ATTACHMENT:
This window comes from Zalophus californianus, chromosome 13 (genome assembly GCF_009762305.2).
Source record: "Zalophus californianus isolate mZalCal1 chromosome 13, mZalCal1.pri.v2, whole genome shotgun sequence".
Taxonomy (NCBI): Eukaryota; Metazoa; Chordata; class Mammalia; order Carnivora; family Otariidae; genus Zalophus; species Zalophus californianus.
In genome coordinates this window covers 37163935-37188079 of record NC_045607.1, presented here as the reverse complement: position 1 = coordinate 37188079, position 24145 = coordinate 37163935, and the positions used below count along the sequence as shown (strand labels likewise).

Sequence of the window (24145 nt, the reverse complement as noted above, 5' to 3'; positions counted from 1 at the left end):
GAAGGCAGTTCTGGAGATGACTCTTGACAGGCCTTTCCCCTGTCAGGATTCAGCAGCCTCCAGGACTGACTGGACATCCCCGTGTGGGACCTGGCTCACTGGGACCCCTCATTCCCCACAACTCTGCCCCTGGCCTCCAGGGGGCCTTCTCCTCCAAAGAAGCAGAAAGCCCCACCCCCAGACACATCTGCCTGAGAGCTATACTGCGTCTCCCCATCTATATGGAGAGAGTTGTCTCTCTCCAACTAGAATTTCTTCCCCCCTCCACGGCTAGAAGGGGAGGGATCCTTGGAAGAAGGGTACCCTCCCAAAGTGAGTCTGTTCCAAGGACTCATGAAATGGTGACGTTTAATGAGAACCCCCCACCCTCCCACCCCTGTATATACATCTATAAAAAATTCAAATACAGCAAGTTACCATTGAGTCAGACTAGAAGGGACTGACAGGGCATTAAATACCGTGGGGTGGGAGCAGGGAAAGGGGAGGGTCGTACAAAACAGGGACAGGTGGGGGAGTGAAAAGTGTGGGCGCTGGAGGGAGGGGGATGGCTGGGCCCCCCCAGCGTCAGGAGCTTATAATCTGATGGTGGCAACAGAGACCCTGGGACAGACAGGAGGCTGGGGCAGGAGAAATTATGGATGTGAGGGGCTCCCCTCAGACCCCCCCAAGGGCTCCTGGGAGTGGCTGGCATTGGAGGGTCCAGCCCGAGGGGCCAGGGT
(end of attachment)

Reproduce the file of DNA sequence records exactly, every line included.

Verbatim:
This window comes from Zalophus californianus, chromosome 13 (genome assembly GCF_009762305.2).
Source record: "Zalophus californianus isolate mZalCal1 chromosome 13, mZalCal1.pri.v2, whole genome shotgun sequence".
Taxonomy (NCBI): Eukaryota; Metazoa; Chordata; class Mammalia; order Carnivora; family Otariidae; genus Zalophus; species Zalophus californianus.
In genome coordinates this window covers 37163935-37188079 of record NC_045607.1, presented here as the reverse complement: position 1 = coordinate 37188079, position 24145 = coordinate 37163935, and the positions used below count along the sequence as shown (strand labels likewise).

Sequence of the window (24145 nt, the reverse complement as noted above, 5' to 3'; positions counted from 1 at the left end):
GAAGGCAGTTCTGGAGATGACTCTTGACAGGCCTTTCCCCTGTCAGGATTCAGCAGCCTCCAGGACTGACTGGACATCCCCGTGTGGGACCTGGCTCACTGGGACCCCTCATTCCCCACAACTCTGCCCCTGGCCTCCAGGGGGCCTTCTCCTCCAAAGAAGCAGAAAGCCCCACCCCCAGACACATCTGCCTGAGAGCTATACTGCGTCTCCCCATCTATATGGAGAGAGTTGTCTCTCTCCAACTAGAATTTCTTCCCCCCTCCACGGCTAGAAGGGGAGGGATCCTTGGAAGAAGGGTACCCTCCCAAAGTGAGTCTGTTCCAAGGACTCATGAAATGGTGACGTTTAATGAGAACCCCCCACCCTCCCACCCCTGTATATACATCTATAAAAAATTCAAATACAGCAAGTTACCATTGAGTCAGACTAGAAGGGACTGACAGGGCATTAAATACCGTGGGGTGGGAGCAGGGAAAGGGGAGGGTCGTACAAAACAGGGACAGGTGGGGGAGTGAAAAGTGTGGGCGCTGGAGGGAGGGGGATGGCTGGGCCCCCCCAGCGTCAGGAGCTTATAATCTGATGGTGGCAACAGAGACCCTGGGACAGACAGGAGGCTGGGGCAGGAGAAATTATGGATGTGAGGGGCTCCCCTCAGACCCCCCCAAGGGCTCCTGGGAGTGGCTGGCATTGGAGGGTCCAGCCCGAGGGGCCAGGGT